Bad Marriage, Bad Heart?
Negative Relationships Boost Heart Disease Risk by 34%, Study Shows
WebMD News Archive
A Closer Look continued...
During the follow-up period of about 12 years, heart disease was reported by
589 men and women of the 8,499 respondents who finished the questionnaires.
None of the 8,499 respondents had any history of heart disease at the start of
Those who had high negativity in their marriage or close friendship -- such
as saying that talking to the partner or friend about problems made things seem
worse -- were 34% more likely to have a heart problem compared with those with
more positive interactions and low level of negativity. The increased risk
dropped to 25% after taking into account other variables that could contribute
to heart disease such as depression.
De Vogli didn't find an association between the level of practical support
or emotional support and heart disease risk.
What's behind the bad marriage -- bad heart link? People may mentally
"replay" the negative interactions, De Vogli and other researchers
suspect. "It can activate emotional responses, including depression or
hostility," he says, in turn boosting heart disease risk. De Vogli
found the association held for both men and women and for those in higher and
lower social positions. More likely to have negative relationships, he did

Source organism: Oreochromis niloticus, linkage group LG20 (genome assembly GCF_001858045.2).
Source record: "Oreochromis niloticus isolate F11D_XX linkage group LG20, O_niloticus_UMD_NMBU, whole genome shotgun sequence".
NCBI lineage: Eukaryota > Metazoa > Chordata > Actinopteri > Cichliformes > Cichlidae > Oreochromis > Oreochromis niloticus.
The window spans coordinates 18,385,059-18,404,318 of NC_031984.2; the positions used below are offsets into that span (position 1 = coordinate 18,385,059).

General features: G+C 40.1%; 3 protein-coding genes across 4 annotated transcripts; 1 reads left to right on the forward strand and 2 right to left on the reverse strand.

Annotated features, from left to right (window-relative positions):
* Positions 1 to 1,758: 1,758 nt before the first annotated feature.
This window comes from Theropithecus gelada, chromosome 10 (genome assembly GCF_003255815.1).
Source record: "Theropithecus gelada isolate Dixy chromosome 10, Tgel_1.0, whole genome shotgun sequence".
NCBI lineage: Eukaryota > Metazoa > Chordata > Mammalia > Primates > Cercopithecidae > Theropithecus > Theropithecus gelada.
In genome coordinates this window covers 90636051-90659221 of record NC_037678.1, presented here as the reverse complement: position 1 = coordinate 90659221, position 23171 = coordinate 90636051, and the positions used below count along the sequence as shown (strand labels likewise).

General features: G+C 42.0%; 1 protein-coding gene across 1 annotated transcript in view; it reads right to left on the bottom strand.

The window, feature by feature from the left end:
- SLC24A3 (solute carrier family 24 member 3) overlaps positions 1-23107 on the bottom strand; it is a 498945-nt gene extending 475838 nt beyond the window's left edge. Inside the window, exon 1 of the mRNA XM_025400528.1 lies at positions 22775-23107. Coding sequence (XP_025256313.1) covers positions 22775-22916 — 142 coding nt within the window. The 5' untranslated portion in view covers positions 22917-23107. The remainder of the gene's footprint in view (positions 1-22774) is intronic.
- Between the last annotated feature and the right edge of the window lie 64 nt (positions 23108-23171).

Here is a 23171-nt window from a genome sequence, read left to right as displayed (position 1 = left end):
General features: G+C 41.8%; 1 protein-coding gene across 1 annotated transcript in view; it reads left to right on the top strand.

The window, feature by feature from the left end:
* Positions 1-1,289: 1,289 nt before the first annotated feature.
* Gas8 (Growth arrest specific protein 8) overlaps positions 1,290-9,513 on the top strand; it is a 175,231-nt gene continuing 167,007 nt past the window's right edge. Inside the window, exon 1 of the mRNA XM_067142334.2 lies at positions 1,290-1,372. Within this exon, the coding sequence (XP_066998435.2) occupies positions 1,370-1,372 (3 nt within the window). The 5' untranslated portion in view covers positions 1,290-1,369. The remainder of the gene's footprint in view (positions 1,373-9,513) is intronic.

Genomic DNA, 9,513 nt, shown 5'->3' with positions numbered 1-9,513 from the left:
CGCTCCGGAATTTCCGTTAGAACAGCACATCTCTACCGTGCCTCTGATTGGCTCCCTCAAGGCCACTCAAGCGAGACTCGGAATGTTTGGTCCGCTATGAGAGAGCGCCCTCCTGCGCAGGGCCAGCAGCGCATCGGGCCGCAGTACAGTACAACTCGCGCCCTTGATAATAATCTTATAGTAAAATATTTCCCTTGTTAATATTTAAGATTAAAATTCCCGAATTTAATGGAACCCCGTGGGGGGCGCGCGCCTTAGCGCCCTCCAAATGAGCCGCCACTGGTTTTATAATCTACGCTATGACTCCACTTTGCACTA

find, were those in lower-grade jobs. Negative close relationships were less
likely in people who were never married.
"It's an intriguing finding," says Robert Allan, PHD, a clinical
assistant professor of psychology in psychiatry at New York-Presbyterian
Hospital/Weill Cornell Medical Center. He reviewed the study for WebMD.
"In this study, they controlled for many variables [that could
contribute to heart problems], including age, sex, marital status, high blood
pressure, and diabetes," says Allan, an expert in the field of anger
management with a specialty in coronary risk reduction.
Overall, he says, the link De Vogli's team found between negative
relationships and heart disease is not "huge." Still, "this is one
study that adds to a significant database suggesting that negative effect is
bad for both quality of life and for the heart."
It's a wake-up call to work on improving relationships as one way to improve
cardiac health, says Allan.